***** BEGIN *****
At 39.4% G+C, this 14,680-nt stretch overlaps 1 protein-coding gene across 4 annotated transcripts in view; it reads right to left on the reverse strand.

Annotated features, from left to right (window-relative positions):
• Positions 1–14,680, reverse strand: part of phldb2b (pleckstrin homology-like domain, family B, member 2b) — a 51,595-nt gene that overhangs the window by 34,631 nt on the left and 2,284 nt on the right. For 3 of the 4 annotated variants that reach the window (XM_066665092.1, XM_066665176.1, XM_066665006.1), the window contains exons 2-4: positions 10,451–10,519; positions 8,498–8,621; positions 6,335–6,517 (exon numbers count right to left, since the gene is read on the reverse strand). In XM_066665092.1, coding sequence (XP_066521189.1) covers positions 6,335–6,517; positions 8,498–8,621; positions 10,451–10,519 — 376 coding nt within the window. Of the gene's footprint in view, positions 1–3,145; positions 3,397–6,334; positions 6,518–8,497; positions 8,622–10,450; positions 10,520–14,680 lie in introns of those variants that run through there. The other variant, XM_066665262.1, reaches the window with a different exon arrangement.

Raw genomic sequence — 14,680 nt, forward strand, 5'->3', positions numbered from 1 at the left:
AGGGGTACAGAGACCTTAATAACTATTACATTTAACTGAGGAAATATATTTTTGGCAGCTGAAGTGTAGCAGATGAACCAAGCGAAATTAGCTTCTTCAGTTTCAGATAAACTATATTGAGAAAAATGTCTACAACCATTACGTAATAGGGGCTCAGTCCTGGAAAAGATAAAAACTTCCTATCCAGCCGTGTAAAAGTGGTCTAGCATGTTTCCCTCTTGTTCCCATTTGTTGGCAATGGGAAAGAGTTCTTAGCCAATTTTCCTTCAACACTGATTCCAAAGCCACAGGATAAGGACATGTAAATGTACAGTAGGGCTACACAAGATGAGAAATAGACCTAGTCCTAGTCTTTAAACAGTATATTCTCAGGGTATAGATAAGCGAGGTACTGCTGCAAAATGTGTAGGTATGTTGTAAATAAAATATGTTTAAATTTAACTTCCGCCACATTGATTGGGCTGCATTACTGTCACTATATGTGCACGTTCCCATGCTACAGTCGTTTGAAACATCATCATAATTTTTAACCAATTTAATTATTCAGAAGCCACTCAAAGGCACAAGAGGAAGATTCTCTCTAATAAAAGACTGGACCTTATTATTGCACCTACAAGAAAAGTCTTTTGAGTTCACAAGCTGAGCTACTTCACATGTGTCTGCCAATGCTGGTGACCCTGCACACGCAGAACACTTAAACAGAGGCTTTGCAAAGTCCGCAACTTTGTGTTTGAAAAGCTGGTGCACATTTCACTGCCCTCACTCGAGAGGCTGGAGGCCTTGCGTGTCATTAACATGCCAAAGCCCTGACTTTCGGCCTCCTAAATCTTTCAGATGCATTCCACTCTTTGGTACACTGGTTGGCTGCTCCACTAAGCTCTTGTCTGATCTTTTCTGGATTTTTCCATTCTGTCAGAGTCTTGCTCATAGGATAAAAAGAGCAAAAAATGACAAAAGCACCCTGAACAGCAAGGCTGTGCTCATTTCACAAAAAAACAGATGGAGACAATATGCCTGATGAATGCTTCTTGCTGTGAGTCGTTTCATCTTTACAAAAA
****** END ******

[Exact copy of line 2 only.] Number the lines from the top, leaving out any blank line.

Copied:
Annotated features, from left to right (window-relative positions):